Christopher Guy’s furnishings combine timeless style with unexpected and distinctive designs, making them sought after by the world’s finest residences, hotels and resorts.

By Christine Aebischer

Looking at Christopher Guy’s collections, you’re immediately drawn to how beautiful each piece is, so much so that you would assume the hand-carved tables and delicate chairs are items meant to be seen, but not used. However, that is not Guy’s philosophy. While creating beautiful pieces is his top priority, he does not allow function to be sacrificed in the process.

“Furniture is a form of art,” shares Guy. “It is something functional, but it is also art. A chair has to be both beautiful and comfortable.” He describes the two ends of the design spectrum in terms of footwear: the beautiful but uncomfortable high heel and the practical but unattractive sneaker. “My designs are certainly not sneakers, but they are not impractical,” he says. It is this balance that makes Guy’s designs so in demand, from the Four Seasons and Ritz-Carlton to Saks Fifth Avenue and Harrods to the sets of “James Bond” and “The Devil Wears Prada.”

Words like “elegant,” “chic” and “sensual” wouldn’t normally be associated with furniture, but somehow they fit when describing Guy’s designs, which fuse classicism and modernism. Curves abound in his collection, from the back of a chair to the legs of a vanity. He describes his own style as early James Bond — classic and elegant, but with a twist. “It’s elegance with edge, a bit of naughtiness without being wild,” he says.

Born in England and raised in France and Spain, Guy discovered his love of design and appreciation for beauty and glamour at an early age while in the south of France. Today, he splits his time between Singapore, Europe and Los Angeles, and continues to be inspired by his international travels. “I find inspiration in everything I look at,” he shares. “Being able to visit different places and walk down the street is all I need to be inspired.” 

Guy began his career designing mirrors and has since expanded into lifestyle collections, designing everything from furniture to décor items and even artwork.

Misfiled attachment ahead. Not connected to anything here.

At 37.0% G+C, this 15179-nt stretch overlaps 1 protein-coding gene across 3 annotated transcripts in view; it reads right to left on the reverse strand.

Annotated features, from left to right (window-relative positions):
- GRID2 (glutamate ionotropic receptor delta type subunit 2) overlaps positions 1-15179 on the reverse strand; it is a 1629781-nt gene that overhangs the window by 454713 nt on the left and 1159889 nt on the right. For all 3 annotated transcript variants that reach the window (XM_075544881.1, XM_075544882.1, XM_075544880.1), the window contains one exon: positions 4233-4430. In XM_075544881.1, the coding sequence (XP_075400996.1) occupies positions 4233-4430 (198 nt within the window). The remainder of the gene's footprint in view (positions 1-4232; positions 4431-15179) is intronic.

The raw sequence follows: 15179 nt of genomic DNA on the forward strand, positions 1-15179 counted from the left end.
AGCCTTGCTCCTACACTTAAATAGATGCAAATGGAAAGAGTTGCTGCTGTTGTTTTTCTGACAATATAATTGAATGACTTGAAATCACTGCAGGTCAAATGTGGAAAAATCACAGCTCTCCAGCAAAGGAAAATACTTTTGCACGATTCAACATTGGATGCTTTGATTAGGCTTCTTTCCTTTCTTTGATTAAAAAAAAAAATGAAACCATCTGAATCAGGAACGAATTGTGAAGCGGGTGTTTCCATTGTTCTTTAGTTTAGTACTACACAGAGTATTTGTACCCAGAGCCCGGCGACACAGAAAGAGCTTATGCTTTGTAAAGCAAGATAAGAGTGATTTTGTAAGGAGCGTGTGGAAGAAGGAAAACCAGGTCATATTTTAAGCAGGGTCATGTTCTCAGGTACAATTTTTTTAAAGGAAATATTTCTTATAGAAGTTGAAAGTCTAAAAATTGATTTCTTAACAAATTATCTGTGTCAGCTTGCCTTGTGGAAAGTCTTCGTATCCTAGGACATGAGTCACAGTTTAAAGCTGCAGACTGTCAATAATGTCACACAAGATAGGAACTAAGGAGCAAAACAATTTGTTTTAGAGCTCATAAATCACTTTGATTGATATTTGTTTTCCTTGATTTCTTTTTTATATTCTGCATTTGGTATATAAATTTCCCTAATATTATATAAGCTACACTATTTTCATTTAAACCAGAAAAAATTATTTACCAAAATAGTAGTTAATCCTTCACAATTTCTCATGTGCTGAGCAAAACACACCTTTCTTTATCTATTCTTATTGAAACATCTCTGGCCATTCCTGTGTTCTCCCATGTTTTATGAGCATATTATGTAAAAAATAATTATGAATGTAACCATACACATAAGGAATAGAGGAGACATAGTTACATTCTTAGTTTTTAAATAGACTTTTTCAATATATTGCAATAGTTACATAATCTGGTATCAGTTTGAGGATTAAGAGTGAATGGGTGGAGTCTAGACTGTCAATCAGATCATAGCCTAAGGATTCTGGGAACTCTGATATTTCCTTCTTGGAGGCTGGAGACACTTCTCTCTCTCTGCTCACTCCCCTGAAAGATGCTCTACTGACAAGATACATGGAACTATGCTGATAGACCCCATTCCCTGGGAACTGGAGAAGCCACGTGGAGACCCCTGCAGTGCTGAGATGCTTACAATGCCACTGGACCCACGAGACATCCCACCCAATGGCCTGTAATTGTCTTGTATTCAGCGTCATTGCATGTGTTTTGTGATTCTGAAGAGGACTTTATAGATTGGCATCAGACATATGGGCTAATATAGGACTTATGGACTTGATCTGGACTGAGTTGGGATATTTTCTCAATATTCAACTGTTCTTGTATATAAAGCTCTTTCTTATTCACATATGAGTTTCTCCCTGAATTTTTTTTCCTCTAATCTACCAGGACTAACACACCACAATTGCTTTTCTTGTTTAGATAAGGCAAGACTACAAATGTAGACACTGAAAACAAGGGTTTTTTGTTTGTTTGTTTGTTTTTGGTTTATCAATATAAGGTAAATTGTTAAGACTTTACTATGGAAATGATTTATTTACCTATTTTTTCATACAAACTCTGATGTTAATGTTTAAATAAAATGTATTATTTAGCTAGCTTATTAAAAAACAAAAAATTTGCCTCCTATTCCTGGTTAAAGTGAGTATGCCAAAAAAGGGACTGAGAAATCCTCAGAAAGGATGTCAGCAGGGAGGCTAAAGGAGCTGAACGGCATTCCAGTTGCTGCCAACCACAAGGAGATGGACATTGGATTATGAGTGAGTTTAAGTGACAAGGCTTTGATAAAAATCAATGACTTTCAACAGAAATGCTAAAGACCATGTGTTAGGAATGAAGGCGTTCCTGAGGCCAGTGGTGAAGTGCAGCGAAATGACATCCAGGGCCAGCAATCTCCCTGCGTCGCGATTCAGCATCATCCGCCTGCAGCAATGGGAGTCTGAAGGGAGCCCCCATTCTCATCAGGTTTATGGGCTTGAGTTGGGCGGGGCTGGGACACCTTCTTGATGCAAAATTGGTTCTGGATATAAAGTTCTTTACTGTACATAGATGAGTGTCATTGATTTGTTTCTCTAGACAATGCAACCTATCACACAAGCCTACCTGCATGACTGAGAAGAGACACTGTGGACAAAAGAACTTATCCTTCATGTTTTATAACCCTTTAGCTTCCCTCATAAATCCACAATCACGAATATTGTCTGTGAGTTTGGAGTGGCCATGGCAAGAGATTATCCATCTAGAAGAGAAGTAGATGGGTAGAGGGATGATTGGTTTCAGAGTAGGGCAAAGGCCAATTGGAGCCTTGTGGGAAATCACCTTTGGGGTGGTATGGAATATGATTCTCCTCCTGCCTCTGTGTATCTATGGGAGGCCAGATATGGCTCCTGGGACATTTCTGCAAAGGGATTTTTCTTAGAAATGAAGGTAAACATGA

Mirrors are still one of his favorite items to design, while dining tables are one of his least favorite — “maybe because they’re too functional,” he admits — but the artwork, while not what he is most known for, plays an equally important role in his collections. “It’s Oscar night and two women are walking down the red carpet in the same dress,” he explains. “What makes them different is the accessories. If the accessories are wrong, the most beautiful dress would be wrong.”

While creating an entire collection poses its share of challenges, Guy is a big-picture thinker. He doesn’t just see a chaise or a cabinet, but rather he envisions how all of the pieces will come together. “Today, every piece has to be eclectic; you have to know how to put something together that looks like a collection, but each piece has to look different from one another,” he explains. “My job is to bring pieces of furniture to give designers to help them in their efforts to put a room together, and even though we present them with everything, they buy selected work,” meaning each piece must be able to stand alone, but also complement the other pieces in the set.

His current collection, Mademoiselle, is inspired by the distinct style of Coco Chanel and the design elements for which she was known, and represents Guy’s interpretation of how her home may have looked in today’s world. Not many designers would try to incorporate the world of high fashion into furniture design, but to Guy it makes perfect sense; both embody beauty, style and sophistication. “Chanel had elements that were the foundation of her brand, and we have our own design elements,” he says.

One of his most recognizable elements is the Chris-X (pronounced Chris-cross) chair leg. Rather than four straight legs, the back legs cross over one another to create a more elegant aesthetic. “Most chairs you look at from the front, but a dining chair you look at from behind when it’s pushed under the table, and I wanted to make a chair that was strong and stable (as well as elegant),” describes Guy.

And just as the fashion industry is dictated by ever-changing trends, Guy’s designs are also driven by the need to stay ahead of the market trends. “We manufacture to what the market needs or is looking for,” he explains. “We have to figure out where the market trend is, and my challenge is to deliver to such a market. But it’s a danger to get too far ahead. We design ahead of the market knowing trends will change, but without getting too far ahead.”

To keep his designs fresh, Guy only keeps a particular style for a limited time and then starts over with something new. However, the hallmarks of his brand remain. In the future, Guy says, he would like to work on a James Bond film again from beginning to end, but only if it was made in the same fashion as the earlier films. “They had all the elements I admired. An Aston Martin is elegant. Is a Lamborghini elegant? No, it’s fast and cutting edge, but it’s not elegant.”